Rock on

There are lots of outdoor skills with a very steep learning curve. When it’s come to making sea salt, splitting wood, or starting an outboard motor, I’ve gotten up to speed pretty quickly. Shellfishing’s fairly straightforward, and I went from being a rank novice to a published authority in no time. Even the chickens aren’t that hard.

This is not to say I’ve become a master of any of these things. I’ve simply become competent, more or less.

So many skills have a Sisyphean learning curve

Other skills don’t come so easily. Fishing, for example. Dominic, the Zen Master of Trout, trolls by our back door most mornings from April to November. He’s caught more fish in our lake than anyone ever has or will. He routinely hooks twenty or thirty in a day, and his record is over fifty. And, get this – he doesn’t even like trout! He releases them all to be caught again another day.

Dominic knows exactly what lure, at what depth, using what technique is the right thing for the time of year, the water temperature, and the cloud cover. He knows this because he’s been fishing this lake for thirty years, and keeps meticulous records.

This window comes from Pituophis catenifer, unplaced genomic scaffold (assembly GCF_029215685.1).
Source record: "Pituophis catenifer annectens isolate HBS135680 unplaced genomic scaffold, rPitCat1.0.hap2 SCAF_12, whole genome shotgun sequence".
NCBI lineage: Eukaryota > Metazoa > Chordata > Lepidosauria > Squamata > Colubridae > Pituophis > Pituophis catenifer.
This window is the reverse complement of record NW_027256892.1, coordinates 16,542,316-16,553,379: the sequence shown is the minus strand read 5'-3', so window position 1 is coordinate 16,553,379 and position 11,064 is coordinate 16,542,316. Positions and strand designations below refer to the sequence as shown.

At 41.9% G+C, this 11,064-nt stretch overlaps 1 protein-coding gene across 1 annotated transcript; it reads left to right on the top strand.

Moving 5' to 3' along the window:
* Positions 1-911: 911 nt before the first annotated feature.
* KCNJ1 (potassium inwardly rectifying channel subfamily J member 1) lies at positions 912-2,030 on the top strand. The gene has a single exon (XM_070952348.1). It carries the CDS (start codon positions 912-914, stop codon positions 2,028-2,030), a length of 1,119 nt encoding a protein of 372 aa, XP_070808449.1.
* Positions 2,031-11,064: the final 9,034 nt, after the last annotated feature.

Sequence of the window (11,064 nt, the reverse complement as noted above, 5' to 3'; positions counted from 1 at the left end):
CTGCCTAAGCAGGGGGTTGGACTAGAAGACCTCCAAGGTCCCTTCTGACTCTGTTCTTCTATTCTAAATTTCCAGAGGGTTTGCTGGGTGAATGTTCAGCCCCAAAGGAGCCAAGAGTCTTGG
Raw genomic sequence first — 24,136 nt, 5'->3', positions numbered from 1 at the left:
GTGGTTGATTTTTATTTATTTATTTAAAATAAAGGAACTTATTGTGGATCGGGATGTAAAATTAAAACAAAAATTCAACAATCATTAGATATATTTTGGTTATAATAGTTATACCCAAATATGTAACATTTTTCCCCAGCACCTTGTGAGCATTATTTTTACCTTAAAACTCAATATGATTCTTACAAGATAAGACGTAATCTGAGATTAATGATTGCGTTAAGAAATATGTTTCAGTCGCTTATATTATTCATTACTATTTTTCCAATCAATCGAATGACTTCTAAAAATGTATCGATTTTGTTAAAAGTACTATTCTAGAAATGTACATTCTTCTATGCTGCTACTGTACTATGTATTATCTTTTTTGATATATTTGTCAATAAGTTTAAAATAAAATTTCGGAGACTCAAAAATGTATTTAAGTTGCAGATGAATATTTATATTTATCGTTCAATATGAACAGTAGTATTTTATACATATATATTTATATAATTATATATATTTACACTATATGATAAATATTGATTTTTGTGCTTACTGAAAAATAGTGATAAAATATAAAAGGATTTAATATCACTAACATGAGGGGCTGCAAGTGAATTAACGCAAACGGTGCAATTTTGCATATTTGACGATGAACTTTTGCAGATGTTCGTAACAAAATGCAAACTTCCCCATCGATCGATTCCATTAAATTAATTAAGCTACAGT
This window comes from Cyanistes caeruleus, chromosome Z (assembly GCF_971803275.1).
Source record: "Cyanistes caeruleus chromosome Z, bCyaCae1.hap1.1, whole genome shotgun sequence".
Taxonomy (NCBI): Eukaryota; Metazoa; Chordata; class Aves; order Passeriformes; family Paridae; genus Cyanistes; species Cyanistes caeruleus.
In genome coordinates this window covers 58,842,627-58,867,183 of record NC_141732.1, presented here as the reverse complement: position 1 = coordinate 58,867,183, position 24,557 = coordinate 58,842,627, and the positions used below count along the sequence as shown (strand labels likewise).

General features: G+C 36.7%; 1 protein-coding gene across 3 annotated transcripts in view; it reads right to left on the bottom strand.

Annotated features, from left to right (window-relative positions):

Hunting, I suspect, will be a lot like fishing, and I expect to suck at it for a long time. Gardening, too, is very tough to master. And brewing fermented beverages is much harder than it looks. So many skills have a Sisyphean learning curve – you struggle up the long slope and, just as you think you’re really learning something, you’re sent tumbling back to the bottom by a wily trout, a fast-moving pheasant, or the late blight.

The presence of actual, genuine stones should have been my first clue that stonework is a skill of the Sisyphean variety.

When I first tackled the stone walls that will form the pedestal of our wood-fired oven, it’s not that I thought it would be easy. It’s not that I’d thought I’d build a thing of beauty, like a Lew French fireplace. It’s that I honestly figured that fitting stones together wouldn’t be so difficult that, if I devoted time and effort to it, I couldn’t turn out a decent product.

It turns out that building a decent product is damn near impossible.

I blame the stones. While they have many fine qualities – attractiveness and durability come to mind –flexibility isn’t their long suit. A stone is secure in its identity, and its self-esteem is such that, if it doesn’t want to play nice with the other stones, no amount of cajoling will change its mind.

Trying to jostle, chisel, and hammer two pallets of independent-minded rocks into a unified whole has proven to be one of the most difficult undertakings I’ve undertaken since we began the Starving project over a year ago. I’ve already disassembled it once and, with help and a few boulders from our friend Rick, built it back up again. It’s marginally better than it was the first time, but the emphasis is on marginally.